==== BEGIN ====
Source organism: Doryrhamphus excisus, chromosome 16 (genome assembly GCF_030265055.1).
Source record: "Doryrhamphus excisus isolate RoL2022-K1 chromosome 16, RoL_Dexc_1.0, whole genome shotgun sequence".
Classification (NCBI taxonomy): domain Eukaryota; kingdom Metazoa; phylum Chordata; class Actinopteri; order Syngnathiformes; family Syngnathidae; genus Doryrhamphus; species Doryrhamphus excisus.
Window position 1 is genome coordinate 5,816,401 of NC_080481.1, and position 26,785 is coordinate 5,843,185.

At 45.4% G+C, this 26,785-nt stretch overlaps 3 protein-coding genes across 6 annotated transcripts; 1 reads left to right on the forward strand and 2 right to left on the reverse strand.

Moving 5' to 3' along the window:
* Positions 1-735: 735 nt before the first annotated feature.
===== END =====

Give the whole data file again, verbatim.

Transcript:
Source organism: Doryrhamphus excisus, chromosome 16 (genome assembly GCF_030265055.1).
Source record: "Doryrhamphus excisus isolate RoL2022-K1 chromosome 16, RoL_Dexc_1.0, whole genome shotgun sequence".
Classification (NCBI taxonomy): domain Eukaryota; kingdom Metazoa; phylum Chordata; class Actinopteri; order Syngnathiformes; family Syngnathidae; genus Doryrhamphus; species Doryrhamphus excisus.
Window position 1 is genome coordinate 5,816,401 of NC_080481.1, and position 26,785 is coordinate 5,843,185.

At 45.4% G+C, this 26,785-nt stretch overlaps 3 protein-coding genes across 6 annotated transcripts; 1 reads left to right on the forward strand and 2 right to left on the reverse strand.

Moving 5' to 3' along the window:
* Positions 1-735: 735 nt before the first annotated feature.